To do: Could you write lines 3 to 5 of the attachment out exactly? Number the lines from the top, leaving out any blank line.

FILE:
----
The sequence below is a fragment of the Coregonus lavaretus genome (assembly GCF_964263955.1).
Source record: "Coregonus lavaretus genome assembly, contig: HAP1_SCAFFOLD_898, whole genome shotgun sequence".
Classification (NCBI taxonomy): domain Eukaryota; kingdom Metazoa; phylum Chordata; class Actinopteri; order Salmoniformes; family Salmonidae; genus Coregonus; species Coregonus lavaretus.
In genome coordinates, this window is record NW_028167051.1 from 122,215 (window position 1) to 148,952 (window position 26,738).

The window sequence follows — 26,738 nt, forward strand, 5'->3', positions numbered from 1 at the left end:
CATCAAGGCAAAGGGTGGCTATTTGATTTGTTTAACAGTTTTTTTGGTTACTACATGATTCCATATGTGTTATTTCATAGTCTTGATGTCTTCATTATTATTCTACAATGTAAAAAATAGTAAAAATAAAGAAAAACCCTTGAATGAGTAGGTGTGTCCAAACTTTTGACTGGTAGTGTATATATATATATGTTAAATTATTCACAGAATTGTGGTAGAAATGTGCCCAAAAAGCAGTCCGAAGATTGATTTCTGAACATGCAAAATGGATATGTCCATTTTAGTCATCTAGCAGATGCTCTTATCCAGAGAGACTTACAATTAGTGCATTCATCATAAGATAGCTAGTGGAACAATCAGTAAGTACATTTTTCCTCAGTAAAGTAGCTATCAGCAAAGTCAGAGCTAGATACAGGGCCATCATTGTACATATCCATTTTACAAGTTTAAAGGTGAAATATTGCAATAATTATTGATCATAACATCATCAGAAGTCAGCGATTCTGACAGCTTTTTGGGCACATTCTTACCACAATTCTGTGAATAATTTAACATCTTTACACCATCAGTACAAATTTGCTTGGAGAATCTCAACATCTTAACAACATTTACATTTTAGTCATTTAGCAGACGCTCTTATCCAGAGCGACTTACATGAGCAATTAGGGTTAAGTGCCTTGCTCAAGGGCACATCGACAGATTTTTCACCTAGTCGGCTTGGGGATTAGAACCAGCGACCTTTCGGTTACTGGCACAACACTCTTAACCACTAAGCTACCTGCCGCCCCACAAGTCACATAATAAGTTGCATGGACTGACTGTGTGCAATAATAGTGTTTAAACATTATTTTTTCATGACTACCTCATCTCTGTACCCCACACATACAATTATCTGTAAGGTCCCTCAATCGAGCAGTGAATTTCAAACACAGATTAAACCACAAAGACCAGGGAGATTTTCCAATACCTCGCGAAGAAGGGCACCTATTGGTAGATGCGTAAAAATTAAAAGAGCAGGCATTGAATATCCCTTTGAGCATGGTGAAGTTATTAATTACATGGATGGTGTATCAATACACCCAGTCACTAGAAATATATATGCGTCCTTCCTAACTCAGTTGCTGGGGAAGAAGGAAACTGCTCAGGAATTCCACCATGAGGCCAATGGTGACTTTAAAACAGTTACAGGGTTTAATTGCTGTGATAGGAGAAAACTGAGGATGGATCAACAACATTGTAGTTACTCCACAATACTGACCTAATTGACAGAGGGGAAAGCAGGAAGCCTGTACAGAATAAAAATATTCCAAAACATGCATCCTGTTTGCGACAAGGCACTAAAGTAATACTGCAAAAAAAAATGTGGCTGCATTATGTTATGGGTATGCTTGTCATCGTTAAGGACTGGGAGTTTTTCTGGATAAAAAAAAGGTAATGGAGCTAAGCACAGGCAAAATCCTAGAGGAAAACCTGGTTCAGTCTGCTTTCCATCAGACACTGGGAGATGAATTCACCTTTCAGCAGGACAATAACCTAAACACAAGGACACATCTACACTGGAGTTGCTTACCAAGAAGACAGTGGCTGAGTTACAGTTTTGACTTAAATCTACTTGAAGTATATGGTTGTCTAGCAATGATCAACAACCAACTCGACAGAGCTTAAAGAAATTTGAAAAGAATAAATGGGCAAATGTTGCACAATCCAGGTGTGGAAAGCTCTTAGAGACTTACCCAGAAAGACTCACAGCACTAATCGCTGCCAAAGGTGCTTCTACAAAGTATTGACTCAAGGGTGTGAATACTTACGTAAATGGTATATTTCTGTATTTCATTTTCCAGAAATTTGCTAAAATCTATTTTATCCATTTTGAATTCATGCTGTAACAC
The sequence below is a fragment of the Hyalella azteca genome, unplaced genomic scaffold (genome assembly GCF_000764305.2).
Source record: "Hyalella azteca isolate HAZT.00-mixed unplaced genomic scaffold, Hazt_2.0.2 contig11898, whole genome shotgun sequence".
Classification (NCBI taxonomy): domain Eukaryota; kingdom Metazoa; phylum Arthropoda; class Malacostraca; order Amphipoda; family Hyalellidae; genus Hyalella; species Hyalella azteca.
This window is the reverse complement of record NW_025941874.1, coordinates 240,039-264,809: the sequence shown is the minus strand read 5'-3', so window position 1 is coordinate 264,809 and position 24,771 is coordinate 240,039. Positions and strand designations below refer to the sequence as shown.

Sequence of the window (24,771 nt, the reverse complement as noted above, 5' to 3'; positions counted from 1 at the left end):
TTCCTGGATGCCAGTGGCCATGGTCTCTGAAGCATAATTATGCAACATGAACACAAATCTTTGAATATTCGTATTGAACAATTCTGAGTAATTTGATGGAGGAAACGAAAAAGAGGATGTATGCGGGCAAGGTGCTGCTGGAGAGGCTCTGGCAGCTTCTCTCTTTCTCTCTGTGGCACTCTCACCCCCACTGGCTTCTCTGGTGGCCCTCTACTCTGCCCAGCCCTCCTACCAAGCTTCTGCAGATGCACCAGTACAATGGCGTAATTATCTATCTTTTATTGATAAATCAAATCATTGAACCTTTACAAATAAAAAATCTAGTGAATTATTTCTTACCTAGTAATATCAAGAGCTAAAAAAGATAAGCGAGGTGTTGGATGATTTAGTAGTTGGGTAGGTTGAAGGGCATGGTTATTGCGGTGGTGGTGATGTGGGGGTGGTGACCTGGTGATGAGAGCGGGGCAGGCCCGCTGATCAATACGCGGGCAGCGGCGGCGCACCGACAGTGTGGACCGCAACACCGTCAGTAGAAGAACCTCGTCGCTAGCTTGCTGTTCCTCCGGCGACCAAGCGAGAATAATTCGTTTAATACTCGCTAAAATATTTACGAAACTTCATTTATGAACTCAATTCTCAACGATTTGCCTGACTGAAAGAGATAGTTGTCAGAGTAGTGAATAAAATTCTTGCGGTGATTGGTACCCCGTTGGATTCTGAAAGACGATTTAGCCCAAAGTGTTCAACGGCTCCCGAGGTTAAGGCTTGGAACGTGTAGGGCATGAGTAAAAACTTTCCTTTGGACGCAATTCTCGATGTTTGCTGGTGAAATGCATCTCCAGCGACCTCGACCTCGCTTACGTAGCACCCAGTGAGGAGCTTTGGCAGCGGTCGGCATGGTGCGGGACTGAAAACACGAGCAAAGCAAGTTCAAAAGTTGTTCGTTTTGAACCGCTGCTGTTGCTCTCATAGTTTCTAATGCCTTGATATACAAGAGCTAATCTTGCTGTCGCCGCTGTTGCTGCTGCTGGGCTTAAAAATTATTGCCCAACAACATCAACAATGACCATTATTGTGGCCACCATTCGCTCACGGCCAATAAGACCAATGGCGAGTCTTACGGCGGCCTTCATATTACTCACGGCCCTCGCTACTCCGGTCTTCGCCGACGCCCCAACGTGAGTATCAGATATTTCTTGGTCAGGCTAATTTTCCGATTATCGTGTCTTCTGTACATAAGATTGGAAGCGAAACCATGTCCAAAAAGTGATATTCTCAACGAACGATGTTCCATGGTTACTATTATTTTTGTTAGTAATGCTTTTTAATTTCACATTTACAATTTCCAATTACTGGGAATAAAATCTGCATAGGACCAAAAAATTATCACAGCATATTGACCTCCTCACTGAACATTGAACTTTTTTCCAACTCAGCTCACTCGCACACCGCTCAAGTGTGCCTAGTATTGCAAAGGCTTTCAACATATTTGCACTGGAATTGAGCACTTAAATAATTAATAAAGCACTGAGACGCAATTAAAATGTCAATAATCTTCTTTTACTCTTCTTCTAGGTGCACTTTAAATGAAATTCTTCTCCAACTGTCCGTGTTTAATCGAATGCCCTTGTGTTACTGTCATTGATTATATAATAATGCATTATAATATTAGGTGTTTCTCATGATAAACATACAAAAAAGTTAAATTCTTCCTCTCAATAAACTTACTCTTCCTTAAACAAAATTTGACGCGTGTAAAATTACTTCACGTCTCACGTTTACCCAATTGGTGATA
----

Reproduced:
Classification (NCBI taxonomy): domain Eukaryota; kingdom Metazoa; phylum Chordata; class Actinopteri; order Salmoniformes; family Salmonidae; genus Coregonus; species Coregonus lavaretus.
In genome coordinates, this window is record NW_028167051.1 from 122,215 (window position 1) to 148,952 (window position 26,738).

The window sequence follows — 26,738 nt, forward strand, 5'->3', positions numbered from 1 at the left end: